There’s absolutely no wiggle room for misinterpretation. You are an ill-informed, generalizing, discriminatory and dishonest person. With this comment, I would add ‘delusional’ and ‘plain dumb’ to it, as well.
No, you got it right, I’m not going to dignify this utter bullshit any further. I’d be lowering my standards.
I leave you with a related discussion on the CycleChat forum.
“Well, Andrea, mea culpa? Hardly. Your earlier and apparent intellectual laziness is now pretty clear. You should have thought twice before lumping together many false characterizations and let your bigotry shine through. When you attempted to point out my ‘racism’ and ‘hypocrisy’ because you hardly saw any ‘black people’ in my ‘hundreds of photos’, I could hardly restrain myself from unleashing a DOS-attack on your ‘quaint’ little online bike shop. But then I thought you just weren’t worth having a normal discussion with, let alone lose my temper over. Reading your previous posts and this one I feel totally at ease. My outrage was well founded. You’re so dishonest and inconsistent it’s hard to fathom you can run a business. You basically go from trashing, abusing and discriminating immigrants/black people (or let’s just say ‘not your kind’), to disingenuous backpedaling and (post-related) factual distortion, ending with a half ass and badly baked mea culpa.
It’s so transparent, it’s not hard to feel sorry for you. If you still wonder why I added ‘intellectual laziness’ to the list…my best guess is that you look at pictures the same way you look at those ‘other people’: commonalities. Well, I hate to break to you, but a ‘melting pot’ isn’t called that for nothing. How can you tell (more and more) these days who’s an immigrant, 1st, 2nd, 3rd generation, or anything else? I can’t. (But I know you were looking for those burkas, sure) But then again, what is black, what is brown, what is yellow? I don’t single them out, maybe because they’re just people of Amsterdam and they just happen to be there when I click, regardless. I don’t see how London can be any different from Amsterdam, which demographics have also changed gradually but consistently.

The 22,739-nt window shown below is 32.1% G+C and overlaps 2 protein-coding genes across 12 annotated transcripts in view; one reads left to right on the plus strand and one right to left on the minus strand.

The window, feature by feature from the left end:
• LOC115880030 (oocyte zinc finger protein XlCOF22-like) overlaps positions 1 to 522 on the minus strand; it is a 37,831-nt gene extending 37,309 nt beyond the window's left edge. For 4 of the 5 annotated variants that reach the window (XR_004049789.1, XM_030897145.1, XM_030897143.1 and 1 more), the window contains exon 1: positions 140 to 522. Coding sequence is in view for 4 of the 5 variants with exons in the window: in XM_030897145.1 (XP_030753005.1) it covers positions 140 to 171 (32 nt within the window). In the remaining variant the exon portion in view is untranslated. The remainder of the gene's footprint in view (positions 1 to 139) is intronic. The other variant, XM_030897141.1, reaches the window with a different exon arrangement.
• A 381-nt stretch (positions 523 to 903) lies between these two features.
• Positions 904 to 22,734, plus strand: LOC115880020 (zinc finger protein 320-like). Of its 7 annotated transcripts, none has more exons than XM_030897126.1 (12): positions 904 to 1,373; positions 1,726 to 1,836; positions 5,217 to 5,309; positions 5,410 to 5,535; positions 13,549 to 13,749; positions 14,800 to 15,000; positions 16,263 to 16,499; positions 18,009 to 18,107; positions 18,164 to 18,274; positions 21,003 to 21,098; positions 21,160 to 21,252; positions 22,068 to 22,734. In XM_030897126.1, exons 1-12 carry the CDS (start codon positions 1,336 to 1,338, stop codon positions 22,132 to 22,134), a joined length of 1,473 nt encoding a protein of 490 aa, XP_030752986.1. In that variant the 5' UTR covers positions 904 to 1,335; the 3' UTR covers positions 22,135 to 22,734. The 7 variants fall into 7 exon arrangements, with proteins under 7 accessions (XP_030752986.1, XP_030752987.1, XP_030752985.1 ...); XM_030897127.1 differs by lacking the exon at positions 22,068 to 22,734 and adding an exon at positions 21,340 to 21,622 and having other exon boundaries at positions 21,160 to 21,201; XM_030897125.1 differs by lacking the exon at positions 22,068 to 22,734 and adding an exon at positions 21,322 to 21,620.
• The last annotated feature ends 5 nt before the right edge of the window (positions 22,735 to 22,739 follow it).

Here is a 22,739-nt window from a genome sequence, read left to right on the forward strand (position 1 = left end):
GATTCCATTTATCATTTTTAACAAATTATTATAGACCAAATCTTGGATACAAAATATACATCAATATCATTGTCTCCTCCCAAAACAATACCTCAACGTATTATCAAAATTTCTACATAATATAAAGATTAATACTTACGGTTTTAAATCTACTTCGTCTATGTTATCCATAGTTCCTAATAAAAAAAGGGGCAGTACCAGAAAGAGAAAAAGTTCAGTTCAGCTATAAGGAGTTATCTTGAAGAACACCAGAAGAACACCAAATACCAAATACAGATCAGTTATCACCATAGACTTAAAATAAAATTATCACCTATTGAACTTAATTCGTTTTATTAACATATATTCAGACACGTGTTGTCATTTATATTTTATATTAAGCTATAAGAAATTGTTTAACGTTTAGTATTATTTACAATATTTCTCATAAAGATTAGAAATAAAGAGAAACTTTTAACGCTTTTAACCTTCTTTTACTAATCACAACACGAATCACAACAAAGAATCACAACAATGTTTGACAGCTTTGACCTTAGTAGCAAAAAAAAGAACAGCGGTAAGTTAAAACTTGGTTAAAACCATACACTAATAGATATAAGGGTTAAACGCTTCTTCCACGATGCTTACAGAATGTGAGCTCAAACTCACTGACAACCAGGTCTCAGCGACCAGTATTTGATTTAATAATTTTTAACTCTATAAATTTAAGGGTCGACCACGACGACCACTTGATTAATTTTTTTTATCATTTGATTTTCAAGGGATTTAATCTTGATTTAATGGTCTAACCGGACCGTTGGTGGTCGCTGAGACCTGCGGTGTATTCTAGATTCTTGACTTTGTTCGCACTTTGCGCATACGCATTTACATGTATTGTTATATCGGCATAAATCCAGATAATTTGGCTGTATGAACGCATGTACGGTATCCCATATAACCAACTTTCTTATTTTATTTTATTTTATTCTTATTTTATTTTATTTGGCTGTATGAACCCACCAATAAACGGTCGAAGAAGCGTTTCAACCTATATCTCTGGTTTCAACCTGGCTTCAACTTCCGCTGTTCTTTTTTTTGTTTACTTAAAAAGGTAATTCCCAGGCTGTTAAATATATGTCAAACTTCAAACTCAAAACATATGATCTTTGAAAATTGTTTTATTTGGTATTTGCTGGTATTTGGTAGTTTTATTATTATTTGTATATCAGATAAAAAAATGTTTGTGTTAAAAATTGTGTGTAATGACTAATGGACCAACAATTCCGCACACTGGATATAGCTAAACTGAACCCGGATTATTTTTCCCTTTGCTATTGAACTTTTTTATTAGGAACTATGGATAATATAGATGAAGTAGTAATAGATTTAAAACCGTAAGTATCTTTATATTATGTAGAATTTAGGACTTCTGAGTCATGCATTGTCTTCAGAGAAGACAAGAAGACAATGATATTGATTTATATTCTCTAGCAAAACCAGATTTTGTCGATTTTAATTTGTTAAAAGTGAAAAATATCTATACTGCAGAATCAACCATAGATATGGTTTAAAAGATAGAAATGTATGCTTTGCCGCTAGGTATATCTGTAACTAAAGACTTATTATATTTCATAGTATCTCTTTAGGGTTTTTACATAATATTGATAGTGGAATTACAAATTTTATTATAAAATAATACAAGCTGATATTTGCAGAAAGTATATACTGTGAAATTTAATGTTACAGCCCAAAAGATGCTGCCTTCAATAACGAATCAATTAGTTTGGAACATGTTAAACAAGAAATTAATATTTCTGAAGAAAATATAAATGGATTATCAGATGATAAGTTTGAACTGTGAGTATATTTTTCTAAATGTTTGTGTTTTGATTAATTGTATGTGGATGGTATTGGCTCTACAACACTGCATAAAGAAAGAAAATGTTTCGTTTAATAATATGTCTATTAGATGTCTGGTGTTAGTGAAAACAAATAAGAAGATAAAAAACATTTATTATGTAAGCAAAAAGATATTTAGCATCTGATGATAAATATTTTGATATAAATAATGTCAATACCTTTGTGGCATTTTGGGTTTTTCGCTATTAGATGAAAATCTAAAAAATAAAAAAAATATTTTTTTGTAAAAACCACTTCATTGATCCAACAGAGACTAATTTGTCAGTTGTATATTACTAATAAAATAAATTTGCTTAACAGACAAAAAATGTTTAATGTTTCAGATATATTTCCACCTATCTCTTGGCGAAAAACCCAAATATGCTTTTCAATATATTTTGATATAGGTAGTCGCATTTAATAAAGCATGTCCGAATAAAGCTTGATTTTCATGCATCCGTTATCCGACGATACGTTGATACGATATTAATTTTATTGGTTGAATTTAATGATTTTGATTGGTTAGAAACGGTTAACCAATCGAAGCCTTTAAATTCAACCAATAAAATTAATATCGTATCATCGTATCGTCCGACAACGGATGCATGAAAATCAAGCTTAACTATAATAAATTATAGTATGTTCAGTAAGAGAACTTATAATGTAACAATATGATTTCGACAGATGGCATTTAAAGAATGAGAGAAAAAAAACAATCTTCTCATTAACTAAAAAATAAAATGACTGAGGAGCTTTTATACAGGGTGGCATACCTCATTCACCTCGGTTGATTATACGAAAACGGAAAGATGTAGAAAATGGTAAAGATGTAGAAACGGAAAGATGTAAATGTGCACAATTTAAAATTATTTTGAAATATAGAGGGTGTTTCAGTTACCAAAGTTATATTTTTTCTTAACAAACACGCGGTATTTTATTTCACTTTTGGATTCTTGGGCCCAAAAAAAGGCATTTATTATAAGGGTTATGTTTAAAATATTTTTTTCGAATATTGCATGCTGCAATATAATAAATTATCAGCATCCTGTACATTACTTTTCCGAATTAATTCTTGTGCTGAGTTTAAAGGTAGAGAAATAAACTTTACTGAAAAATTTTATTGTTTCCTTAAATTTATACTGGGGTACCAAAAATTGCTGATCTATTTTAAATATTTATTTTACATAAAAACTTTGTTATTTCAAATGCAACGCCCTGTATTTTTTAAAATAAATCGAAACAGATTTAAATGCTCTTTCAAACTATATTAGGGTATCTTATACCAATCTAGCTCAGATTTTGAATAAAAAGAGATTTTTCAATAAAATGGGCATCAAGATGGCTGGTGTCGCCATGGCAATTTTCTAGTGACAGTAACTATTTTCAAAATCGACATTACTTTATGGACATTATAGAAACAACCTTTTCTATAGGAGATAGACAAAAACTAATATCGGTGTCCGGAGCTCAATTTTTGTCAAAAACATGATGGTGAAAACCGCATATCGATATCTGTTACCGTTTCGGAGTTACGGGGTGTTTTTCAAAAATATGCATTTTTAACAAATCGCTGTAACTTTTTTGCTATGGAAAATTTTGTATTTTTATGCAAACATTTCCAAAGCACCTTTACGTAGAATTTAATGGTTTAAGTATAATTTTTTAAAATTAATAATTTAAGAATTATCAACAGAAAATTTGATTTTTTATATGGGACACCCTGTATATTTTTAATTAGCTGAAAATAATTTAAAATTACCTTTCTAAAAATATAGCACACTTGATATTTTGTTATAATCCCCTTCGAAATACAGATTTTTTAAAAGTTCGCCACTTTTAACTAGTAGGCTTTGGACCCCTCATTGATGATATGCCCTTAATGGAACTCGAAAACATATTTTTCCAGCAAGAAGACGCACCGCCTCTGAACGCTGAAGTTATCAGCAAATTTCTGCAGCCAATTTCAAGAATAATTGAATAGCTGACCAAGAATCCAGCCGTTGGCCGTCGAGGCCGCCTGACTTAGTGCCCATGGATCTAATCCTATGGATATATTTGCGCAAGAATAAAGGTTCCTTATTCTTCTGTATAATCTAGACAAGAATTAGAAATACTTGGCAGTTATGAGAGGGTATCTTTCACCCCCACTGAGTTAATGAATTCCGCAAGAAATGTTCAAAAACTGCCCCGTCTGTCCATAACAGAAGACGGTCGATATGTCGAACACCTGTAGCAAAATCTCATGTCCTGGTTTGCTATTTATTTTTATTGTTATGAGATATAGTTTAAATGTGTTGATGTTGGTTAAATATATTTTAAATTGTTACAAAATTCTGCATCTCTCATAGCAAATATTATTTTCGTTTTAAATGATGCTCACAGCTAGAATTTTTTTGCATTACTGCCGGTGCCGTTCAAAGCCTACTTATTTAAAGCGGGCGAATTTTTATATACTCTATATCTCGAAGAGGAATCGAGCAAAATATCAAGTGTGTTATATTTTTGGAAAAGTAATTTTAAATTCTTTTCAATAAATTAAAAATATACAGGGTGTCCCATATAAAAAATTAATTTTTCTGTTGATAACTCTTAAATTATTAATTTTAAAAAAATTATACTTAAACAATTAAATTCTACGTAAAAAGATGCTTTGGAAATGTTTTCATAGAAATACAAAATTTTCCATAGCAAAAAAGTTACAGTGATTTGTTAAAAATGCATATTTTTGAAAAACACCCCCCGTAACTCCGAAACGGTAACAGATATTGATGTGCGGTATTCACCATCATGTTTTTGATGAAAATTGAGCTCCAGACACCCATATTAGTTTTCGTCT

The only conclusion I can come up with is that you haven’t. I sincerely hope you will.”
Photo link 1, Photo link 2, Photo link 3, Photo link 4, Photo link 5, Photo link 6, Photo link 7, Photo link 8, Photo link 9, Photo link 10, Photo link 11, Photo link 12, Photo link 13, Photo link 14, Photo link 15
I could go on, but do you see what I mean? Do you?”
Filed under: amsterdamize, Europe, photos | Tags: cyclechic, cycling, Europe, people
[Cycle Chic: riding a bike in normal clothes, on a normal bike, preferably for commuting purposes]
In no particular order: London, Stockholm, Copenhagen, Amsterdam, Brussels, Antwerp, Paris, Berlin, Hamburg, Munich, Bern, Vienna, Barcelona, Madrid, Milan, Rome, Athens and vicinity.
Feel free to e-mail your own (links to) cycle photos to Amsterdamize, see the menu bar on the top left for the address.
Filed under: amsterdamize, unwritten cycle rules | Tags: amsterdam, cycling, rules, unwrittencyclerules
I wrote an introduction to this topic a while back. Now that I’ve established sort of a blog framework, highlighting the essence and cherries of cycling in Amsterdam (and the Netherlands), I’d like to actually act on what I promised: giving the out-of-towners a few handy (and probably life/face saving) tips before they hop on and venture into the city on their own.
However quaint and lovely this Amsterdam looks, don’t be fooled. When it comes to riding around town, you need to be overly aware of all modes of traffic that swiftly move around everyday and share this extremely compact city:
- Cars, vans, trucks
- Motorcycles, mopeds
- Trams, busses, taxi’s
- 300.000+ daily cyclists (700.000+ bikes)
Ok, the first rule of this series obviously has to do with you, the newbie, the guest, the cycling visiteur being among others. Those ‘others’ would be us, the locals, going from A to B, to C, D, Z and back, ziggedyzag. Day by day, for every errand, for every task, for any venture, we take our bikes and we rule. Mind you, it’s in our blood, we don’t consider it a culture or something quaint. It’s there, we use it, period. We don’t know any better.